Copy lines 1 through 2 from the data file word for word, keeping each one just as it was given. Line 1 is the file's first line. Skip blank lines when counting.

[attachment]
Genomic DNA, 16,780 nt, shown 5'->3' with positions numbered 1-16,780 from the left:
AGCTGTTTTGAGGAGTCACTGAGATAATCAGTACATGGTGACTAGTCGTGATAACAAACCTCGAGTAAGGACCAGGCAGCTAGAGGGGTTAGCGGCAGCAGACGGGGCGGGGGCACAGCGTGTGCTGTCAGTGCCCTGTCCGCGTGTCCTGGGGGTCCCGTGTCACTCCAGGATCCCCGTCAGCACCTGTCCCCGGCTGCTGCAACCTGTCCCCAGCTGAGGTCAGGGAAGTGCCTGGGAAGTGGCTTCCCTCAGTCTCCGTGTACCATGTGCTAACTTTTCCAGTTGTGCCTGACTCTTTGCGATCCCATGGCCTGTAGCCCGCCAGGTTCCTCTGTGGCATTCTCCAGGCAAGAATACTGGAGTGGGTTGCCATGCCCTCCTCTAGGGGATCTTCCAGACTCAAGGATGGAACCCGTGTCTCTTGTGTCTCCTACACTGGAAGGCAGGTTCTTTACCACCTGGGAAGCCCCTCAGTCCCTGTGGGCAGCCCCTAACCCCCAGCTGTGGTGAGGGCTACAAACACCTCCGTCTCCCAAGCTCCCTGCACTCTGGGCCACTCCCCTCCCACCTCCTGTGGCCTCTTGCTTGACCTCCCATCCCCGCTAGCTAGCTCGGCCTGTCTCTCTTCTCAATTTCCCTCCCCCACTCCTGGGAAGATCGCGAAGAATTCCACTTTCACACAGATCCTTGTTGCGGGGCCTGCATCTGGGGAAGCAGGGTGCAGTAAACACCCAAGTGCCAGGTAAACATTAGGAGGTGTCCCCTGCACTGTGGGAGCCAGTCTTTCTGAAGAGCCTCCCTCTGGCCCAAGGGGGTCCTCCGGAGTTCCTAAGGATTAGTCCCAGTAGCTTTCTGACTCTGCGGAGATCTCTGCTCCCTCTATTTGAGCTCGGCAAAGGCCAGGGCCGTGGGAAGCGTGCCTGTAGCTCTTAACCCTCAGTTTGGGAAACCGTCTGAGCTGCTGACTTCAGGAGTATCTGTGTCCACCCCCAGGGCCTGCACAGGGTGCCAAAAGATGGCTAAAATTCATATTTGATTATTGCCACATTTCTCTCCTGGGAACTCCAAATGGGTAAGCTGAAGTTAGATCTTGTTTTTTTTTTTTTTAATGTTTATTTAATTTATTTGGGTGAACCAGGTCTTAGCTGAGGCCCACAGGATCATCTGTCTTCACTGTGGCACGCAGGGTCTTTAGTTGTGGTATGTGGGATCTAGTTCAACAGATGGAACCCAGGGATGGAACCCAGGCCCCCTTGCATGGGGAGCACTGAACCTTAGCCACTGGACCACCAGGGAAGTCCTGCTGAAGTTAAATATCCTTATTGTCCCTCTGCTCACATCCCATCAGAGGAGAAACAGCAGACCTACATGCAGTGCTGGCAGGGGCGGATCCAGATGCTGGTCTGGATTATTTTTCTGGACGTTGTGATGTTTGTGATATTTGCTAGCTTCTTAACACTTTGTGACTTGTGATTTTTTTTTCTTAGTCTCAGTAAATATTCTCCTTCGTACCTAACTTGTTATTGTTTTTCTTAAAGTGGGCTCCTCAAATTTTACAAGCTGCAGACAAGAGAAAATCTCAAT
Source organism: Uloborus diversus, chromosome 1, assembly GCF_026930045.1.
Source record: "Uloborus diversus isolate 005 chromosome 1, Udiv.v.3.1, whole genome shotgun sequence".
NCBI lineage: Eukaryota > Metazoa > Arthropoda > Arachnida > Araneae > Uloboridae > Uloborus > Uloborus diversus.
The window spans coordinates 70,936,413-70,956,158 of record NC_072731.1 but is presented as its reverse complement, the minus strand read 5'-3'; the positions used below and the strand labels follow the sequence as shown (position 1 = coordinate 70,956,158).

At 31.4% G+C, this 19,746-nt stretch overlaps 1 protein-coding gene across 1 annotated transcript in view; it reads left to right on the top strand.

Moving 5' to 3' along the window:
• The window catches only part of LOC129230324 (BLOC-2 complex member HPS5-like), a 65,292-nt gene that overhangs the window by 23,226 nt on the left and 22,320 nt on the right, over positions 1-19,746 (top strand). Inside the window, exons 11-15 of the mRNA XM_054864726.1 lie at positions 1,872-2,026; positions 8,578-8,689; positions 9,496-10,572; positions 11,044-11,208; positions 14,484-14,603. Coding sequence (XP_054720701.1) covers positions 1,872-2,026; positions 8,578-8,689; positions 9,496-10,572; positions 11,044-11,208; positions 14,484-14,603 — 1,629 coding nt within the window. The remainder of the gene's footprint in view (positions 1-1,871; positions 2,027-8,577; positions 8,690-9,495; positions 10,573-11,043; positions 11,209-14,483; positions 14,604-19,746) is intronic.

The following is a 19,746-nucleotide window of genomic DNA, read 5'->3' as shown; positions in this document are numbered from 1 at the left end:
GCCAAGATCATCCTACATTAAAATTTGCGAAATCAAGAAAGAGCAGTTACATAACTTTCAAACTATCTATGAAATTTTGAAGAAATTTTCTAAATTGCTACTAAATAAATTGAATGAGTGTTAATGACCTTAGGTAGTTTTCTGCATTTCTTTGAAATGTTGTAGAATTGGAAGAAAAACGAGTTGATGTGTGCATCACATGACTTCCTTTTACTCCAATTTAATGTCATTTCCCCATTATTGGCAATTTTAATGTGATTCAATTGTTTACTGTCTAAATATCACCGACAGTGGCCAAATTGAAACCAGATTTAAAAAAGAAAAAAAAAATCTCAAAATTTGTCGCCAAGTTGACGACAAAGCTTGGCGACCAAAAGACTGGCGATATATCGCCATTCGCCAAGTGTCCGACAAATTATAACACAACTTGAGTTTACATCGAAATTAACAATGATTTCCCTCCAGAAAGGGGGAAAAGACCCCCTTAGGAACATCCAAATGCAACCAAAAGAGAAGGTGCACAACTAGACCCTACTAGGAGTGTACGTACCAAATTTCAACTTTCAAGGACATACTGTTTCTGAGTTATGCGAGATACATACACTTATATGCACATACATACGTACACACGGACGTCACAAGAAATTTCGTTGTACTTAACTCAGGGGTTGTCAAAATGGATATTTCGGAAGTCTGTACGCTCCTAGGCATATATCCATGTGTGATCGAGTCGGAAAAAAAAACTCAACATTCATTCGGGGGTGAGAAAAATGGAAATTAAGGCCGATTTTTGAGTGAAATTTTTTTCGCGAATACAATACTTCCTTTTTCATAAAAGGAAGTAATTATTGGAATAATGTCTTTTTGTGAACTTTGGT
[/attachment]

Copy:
Genomic DNA, 16,780 nt, shown 5'->3' with positions numbered 1-16,780 from the left:
AGCTGTTTTGAGGAGTCACTGAGATAATCAGTACATGGTGACTAGTCGTGATAACAAACCTCGAGTAAGGACCAGGCAGCTAGAGGGGTTAGCGGCAGCAGACGGGGCGGGGGCACAGCGTGTGCTGTCAGTGCCCTGTCCGCGTGTCCTGGGGGTCCCGTGTCACTCCAGGATCCCCGTCAGCACCTGTCCCCGGCTGCTGCAACCTGTCCCCAGCTGAGGTCAGGGAAGTGCCTGGGAAGTGGCTTCCCTCAGTCTCCGTGTACCATGTGCTAACTTTTCCAGTTGTGCCTGACTCTTTGCGATCCCATGGCCTGTAGCCCGCCAGGTTCCTCTGTGGCATTCTCCAGGCAAGAATACTGGAGTGGGTTGCCATGCCCTCCTCTAGGGGATCTTCCAGACTCAAGGATGGAACCCGTGTCTCTTGTGTCTCCTACACTGGAAGGCAGGTTCTTTACCACCTGGGAAGCCCCTCAGTCCCTGTGGGCAGCCCCTAACCCCCAGCTGTGGTGAGGGCTACAAACACCTCCGTCTCCCAAGCTCCCTGCACTCTGGGCCACTCCCCTCCCACCTCCTGTGGCCTCTTGCTTGACCTCCCATCCCCGCTAGCTAGCTCGGCCTGTCTCTCTTCTCAATTTCCCTCCCCCACTCCTGGGAAGATCGCGAAGAATTCCACTTTCACACAGATCCTTGTTGCGGGGCCTGCATCTGGGGAAGCAGGGTGCAGTAAACACCCAAGTGCCAGGTAAACATTAGGAGGTGTCCCCTGCACTGTGGGAGCCAGTCTTTCTGAAGAGCCTCCCTCTGGCCCAAGGGGGTCCTCCGGAGTTCCTAAGGATTAGTCCCAGTAGCTTTCTGACTCTGCGGAGATCTCTGCTCCCTCTATTTGAGCTCGGCAAAGGCCAGGGCCGTGGGAAGCGTGCCTGTAGCTCTTAACCCTCAGTTTGGGAAACCGTCTGAGCTGCTGACTTCAGGAGTATCTGTGTCCACCCCCAGGGCCTGCACAGGGTGCCAAAAGATGGCTAAAATTCATATTTGATTATTGCCACATTTCTCTCCTGGGAACTCCAAATGGGTAAGCTGAAGTTAGATCTTGTTTTTTTTTTTTTTAATGTTTATTTAATTTATTTGGGTGAACCAGGTCTTAGCTGAGGCCCACAGGATCATCTGTCTTCACTGTGGCACGCAGGGTCTTTAGTTGTGGTATGTGGGATCTAGTTCAACAGATGGAACCCAGGGATGGAACCCAGGCCCCCTTGCATGGGGAGCACTGAACCTTAGCCACTGGACCACCAGGGAAGTCCTGCTGAAGTTAAATATCCTTATTGTCCCTCTGCTCACATCCCATCAGAGGAGAAACAGCAGACCTACATGCAGTGCTGGCAGGGGCGGATCCAGATGCTGGTCTGGATTATTTTTCTGGACGTTGTGATGTTTGTGATATTTGCTAGCTTCTTAACACTTTGTGACTTGTGATTTTTTTTTCTTAGTCTCAGTAAATATTCTCCTTCGTACCTAACTTGTTATTGTTTTTCTTAAAGTGGGCTCCTCAAATTTTACAAGCTGCAGACAAGAGAAAATCTCAAT